Every oral communication has two components. The first one is the words. They are concrete and easily understood. They could be quoted again and again and elicit the same response.
The second part is tone. This is the ambience in which the words are presented. It may be delivered verbally, such as a lilting voice or a shout. It may be displayed with body language, such as rolling eyes, slumped shoulders or a stifled yawn.
Sometimes tone aligns perfectly with the verbiage and serves to reinforce what’s being said. When your dear friend greets you with a hug and smile and says, “Oh, it’s been way too long!” there’s no question about her warm feelings and the sincerity of her words.
If, on the other hand, you ask your girlfriend how she’s doing and she responds with a terse “Fine,” you know that her words and behaviors don’t match. You’re not sure how she’s feeling. The interaction is confusing and stressful.
We may be fully aware of our tone. For instance, we may recognize that we are giddy and be comfortable with our lighthearted laughter.
At other times, tone flies below the radar. We don’t understand the impact our words have on those who hear them. A man may think he’s being funny but his kids are hurt by his condescending tone. A young woman may believe it’s her right to express her feelings unaware that others cower in the shadow of her outbursts.
Tone is most likely to be convoluted when it conveys uncomfortable emotions. The expression of joy and pleasure creates minimal personal angst. Psychologically charged sentiments, such as anger, frustration, inadequacy or disapproval, are more difficult to address. We may overtly deny their presence yet express them in our tone.
Even when our actions are challenged and a loved one says, “You sound like you’re mad at me,” we may still be uncomfortable with our feelings and reply with conflicting messages that don’t make sense.
It’s easy to see how this separation between tone and verbiage occurs. From our earliest years we learn that certain emotions are unsafe to express. We must control our anger on the playground. We need to get along if we want to have friends. We must behave appropriately at the office in order to hold a job.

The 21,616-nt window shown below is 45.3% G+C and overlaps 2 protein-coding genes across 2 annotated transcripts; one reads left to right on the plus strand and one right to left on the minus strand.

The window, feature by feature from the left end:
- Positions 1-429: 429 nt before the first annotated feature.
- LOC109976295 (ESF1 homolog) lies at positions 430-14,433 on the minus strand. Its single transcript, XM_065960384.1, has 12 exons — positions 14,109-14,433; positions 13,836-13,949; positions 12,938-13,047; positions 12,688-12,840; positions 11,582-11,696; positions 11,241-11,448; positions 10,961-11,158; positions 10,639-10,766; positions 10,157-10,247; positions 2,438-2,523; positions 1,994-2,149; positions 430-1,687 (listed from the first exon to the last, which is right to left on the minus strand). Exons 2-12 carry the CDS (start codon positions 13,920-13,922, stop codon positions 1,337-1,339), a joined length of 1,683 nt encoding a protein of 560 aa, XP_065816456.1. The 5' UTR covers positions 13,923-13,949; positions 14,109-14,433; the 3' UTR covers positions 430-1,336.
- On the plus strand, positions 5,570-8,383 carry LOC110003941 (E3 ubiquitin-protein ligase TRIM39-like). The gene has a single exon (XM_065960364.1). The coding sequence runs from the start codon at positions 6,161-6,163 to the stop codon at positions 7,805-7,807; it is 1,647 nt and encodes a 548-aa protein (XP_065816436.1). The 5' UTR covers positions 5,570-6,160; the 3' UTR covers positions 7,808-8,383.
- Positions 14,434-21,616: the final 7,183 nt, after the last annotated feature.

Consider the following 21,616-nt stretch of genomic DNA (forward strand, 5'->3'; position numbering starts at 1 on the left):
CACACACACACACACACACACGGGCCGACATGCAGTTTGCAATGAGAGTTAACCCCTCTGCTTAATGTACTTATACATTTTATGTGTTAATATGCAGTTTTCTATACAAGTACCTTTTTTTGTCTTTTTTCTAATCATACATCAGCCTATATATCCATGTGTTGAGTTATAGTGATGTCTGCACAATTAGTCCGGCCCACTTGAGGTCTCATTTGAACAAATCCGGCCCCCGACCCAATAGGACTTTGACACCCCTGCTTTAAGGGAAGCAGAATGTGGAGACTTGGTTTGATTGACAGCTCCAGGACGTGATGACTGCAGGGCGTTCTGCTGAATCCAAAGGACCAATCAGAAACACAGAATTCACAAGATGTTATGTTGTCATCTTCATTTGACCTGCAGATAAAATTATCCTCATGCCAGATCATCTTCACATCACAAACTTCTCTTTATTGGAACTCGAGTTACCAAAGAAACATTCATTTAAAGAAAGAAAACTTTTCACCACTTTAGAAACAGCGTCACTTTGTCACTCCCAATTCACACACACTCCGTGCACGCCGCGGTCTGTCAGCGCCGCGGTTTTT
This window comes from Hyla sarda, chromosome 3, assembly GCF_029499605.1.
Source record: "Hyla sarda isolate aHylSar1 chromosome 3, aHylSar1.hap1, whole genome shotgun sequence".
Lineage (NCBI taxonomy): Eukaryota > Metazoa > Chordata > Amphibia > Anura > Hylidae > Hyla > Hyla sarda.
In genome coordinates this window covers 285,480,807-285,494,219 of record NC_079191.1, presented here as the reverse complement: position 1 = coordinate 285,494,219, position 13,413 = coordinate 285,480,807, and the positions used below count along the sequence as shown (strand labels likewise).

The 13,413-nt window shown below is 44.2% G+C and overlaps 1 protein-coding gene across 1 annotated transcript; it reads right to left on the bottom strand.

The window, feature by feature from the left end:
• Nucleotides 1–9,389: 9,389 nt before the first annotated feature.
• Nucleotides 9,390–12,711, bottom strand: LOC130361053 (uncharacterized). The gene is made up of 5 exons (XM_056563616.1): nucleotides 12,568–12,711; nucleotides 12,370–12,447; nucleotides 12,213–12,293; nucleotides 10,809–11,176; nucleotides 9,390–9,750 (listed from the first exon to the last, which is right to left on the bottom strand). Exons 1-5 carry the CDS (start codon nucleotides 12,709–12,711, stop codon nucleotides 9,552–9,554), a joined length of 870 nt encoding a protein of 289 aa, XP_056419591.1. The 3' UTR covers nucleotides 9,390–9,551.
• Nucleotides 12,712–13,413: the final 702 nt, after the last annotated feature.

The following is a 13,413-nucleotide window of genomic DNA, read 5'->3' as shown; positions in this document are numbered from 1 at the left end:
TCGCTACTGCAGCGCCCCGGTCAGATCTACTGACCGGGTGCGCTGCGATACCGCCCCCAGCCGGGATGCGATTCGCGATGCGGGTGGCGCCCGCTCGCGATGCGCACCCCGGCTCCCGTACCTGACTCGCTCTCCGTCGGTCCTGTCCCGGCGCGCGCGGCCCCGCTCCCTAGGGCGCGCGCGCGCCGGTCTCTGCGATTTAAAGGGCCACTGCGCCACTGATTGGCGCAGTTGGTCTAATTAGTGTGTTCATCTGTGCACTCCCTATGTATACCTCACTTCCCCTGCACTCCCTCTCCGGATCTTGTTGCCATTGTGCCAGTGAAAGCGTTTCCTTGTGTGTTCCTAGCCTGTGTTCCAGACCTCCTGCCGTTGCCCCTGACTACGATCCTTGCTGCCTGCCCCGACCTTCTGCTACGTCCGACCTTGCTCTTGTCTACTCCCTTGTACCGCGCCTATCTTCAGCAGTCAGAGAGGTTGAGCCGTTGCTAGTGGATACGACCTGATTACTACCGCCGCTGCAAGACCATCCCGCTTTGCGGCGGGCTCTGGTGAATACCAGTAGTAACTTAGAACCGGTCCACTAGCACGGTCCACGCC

Tone is also something we learn. If we live in a home where people are generally respectful and whose words and behaviors usually jibe, we’re likely to follow suit. If, on the other hand, we hear sarcasm, hostility and unhappiness, or are raised in a chaotic environment where communication and affect seldom mesh, we’re apt to have trouble being congruent when we speak.
Self-control is necessary for socialization. The degree to which we manage all facets of our personalities plays a key role in our success in life.
Tips for reining in your voice
Need help dealing with a destructive tone? Follow these suggestions to get it under control.
Notice what you’re doing. Pay attention to the way you’re speaking to others. Do they respond well to what you say to them? Would you like to be addressed the same way?
Enlist help. Ask co-workers, friends and family members about your tone. They’re the ones you speak to most often and will be able to provide you with accurate feedback.
Identify underlying emotions. Be truthful. Observe the personal dramas constantly playing out in your head. They’re most likely the issues you’re struggling with on a daily basis and the ones that elicit peevish responses.
Improve your anger-management skills. A negative tone is often the result of latent anger. The madder you feel, the more it comes out in your voice. Take full responsibility for your own anger; don’t blame it on anyone else.
Choose how to express your emotions. You needn’t feel victimized by your emotions. They’re completely within your control. Name the exact sentiment that you’re experiencing. Take a few deep breaths and notice how it feels. Explore where it came from. You may choose to tell someone else about your feeling. You may write about it in a journal. You may ultimately opt to let it go and not allow it any more bandwidth on your psychic air space.
Communicate with respect. Talk to others about difficult topics when you’re calm. Avoid hurtful or aggressive words. Elicit their help in addressing mutual difficulties.
Linda Lewis Griffith is a local marriage and family therapist. For information or to contact her visit lindalewisgriffith.com.